Petition calling for Christmas ad ban to be lifted attracts 660,000 signatures

Petition calling for Christmas ad ban to be lifted attracts 660,000 signatures
By Chris HarrisSallyann Nicholls with Reuters
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People have flocked to sign a petition calling for British regulators to overturn a ban on a television advert about the impact of palm oil production.


The founder of a petition calling on UK regulators to lift the ban on a Christmas advert which highlights the destructive impact of palm oil production has described his "shock" after it attracted hundreds of thousands of signatures.

Mark Topps, a father-of-three from Essex, southern England, was watching the advert with his five-year-old daughter when he decided to create the petition, which has so far attracted over 660,000 signees — and counting.

“When I first watched the advert, it touched me,” Topps told Euronews, “and I could see that if it touched me as an adult then it would also be relatable to children as well due to the animation side of it.”

But as the petition went viral and TV interview requests flooded in, Topps says of his reaction: “I can’t say how shocked I was”.

Supermarket chain Iceland wanted to run the Greenpeace-made animation about its effects on rainforests and endangered orangutans at Christmas before it was banned by Clearcast, the British organisation responsible for the clearance of television adverts, because it was supporting a political issue.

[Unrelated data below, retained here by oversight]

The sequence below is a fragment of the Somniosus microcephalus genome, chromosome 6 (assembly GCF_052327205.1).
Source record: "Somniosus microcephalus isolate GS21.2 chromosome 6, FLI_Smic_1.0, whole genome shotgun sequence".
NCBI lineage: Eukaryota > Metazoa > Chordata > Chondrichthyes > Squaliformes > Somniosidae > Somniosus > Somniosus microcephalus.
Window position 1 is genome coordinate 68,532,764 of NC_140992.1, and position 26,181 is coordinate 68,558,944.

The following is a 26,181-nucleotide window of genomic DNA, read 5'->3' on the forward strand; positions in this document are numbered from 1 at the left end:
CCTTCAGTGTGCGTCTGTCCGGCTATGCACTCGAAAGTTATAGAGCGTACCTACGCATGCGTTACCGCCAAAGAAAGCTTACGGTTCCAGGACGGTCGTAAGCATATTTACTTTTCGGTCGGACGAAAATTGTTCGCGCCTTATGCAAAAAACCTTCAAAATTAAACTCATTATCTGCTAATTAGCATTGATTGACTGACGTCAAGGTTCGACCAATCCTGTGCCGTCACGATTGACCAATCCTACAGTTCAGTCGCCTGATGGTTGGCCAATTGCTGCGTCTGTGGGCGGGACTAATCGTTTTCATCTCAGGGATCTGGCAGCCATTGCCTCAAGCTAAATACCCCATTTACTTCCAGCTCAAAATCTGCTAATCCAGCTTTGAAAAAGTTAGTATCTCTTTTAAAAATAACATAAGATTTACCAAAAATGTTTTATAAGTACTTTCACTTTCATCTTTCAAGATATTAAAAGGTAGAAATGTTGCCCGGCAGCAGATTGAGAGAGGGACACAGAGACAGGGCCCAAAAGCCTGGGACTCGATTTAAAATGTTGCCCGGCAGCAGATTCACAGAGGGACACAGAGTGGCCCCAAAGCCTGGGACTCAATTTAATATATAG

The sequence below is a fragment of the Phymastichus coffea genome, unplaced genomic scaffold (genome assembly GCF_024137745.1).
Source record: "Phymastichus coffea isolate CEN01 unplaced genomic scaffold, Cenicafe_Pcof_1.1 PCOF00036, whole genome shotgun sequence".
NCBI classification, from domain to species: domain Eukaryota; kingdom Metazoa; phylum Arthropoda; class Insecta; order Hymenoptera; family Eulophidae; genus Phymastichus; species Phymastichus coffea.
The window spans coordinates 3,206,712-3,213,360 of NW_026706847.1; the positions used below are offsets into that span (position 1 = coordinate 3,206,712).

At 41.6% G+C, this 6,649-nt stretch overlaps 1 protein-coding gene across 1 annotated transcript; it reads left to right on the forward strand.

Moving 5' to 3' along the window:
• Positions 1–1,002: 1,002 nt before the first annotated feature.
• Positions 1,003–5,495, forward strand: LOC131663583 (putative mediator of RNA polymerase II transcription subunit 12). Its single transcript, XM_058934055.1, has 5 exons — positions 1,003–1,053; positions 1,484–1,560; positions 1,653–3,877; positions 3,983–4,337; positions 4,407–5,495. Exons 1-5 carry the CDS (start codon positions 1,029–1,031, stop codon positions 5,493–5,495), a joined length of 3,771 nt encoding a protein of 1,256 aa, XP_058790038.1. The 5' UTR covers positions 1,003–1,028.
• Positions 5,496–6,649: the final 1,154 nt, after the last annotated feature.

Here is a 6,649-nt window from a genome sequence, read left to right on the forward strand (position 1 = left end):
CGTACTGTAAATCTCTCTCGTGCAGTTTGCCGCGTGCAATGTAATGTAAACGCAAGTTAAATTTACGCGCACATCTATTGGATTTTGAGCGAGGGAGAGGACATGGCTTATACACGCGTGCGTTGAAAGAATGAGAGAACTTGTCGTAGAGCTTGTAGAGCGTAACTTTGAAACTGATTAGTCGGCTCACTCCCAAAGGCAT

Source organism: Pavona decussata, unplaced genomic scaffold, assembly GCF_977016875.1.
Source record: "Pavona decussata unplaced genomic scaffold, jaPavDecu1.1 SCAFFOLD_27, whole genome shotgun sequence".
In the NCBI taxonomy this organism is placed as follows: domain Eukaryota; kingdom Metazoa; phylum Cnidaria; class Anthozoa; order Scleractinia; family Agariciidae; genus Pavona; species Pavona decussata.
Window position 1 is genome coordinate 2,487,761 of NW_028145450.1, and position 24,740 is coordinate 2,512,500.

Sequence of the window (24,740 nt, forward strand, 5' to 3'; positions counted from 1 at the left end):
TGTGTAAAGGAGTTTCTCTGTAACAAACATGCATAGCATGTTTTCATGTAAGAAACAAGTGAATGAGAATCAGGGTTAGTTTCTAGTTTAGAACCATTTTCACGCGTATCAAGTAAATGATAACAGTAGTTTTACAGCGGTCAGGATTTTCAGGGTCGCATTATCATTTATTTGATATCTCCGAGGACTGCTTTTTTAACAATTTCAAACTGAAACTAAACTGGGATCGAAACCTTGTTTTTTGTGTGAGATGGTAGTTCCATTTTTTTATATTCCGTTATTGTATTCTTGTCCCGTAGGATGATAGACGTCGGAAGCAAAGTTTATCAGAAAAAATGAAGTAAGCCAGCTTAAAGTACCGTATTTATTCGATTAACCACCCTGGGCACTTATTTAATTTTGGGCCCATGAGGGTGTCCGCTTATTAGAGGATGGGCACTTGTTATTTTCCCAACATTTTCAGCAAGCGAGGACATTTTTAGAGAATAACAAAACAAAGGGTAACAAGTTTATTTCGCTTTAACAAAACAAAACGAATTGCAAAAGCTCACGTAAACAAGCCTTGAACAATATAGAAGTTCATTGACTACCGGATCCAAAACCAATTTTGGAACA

Iceland wants to remove palm oil from its products by the end of 2018 and the video — voiced by actress Emma Thompson — was part of efforts to encourage consumers to boycott such goods over the festive period.

It had been shared nearly 90,000 times from the frozen food retailer’s official Twitter account as of Monday evening.

Greenpeace claims palm oil suppliers to the world’s largest brands — including Unilever, Nestlé, Colgate-Palmolive and Mondelez — have destroyed an area of rainforest almost twice the size of Singapore in less than three years.

It says this destruction is a leading driver of habitat loss for Bornean orangutans, whose population has been halved in just 16 years.

British retailers’ Christmas television advertising campaigns have gained widespread interest in recent years. In particular, the hotly-anticipated choice of upmarket department store John Lewis.

"This year, we were keen to do something different with our much anticipated Christmas advert," said Richard Walker, an Iceland managing director. "The culmination of our palm oil project is offering our customers the choice of an orangutan-friendly Christmas, and we wanted to reflect this in our advertising.

"Whilst our advert sadly never made it to TV screens, we are hopeful that consumers will take to social media to view the film, which raises awareness of an important global issue.”

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